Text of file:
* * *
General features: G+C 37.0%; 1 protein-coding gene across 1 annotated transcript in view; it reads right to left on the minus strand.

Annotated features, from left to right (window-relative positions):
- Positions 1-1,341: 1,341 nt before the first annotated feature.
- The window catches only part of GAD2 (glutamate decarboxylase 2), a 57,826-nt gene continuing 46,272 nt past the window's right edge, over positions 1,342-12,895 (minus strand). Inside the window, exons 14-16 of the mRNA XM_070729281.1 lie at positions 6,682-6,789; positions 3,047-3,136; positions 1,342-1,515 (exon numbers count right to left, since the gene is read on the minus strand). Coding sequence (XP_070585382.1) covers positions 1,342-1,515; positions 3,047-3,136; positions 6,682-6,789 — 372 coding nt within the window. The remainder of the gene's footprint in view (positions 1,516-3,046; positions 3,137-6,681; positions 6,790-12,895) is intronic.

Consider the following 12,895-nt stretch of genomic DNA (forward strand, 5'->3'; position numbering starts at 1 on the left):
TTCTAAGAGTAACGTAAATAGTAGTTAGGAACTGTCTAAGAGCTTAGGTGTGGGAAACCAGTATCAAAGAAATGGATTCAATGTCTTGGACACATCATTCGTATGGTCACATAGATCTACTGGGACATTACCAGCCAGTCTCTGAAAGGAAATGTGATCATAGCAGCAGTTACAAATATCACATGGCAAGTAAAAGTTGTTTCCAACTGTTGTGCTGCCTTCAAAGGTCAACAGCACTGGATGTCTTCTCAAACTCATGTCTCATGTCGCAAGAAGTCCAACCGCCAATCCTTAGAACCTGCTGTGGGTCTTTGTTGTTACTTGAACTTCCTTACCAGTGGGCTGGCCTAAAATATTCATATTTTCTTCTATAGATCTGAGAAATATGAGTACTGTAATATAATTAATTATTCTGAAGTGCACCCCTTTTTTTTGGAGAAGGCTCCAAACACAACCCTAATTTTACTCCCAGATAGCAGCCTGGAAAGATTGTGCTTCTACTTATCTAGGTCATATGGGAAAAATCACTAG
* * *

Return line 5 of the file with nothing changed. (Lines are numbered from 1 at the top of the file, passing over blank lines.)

Consider the following 12,895-nt stretch of genomic DNA (forward strand, 5'->3'; position numbering starts at 1 on the left):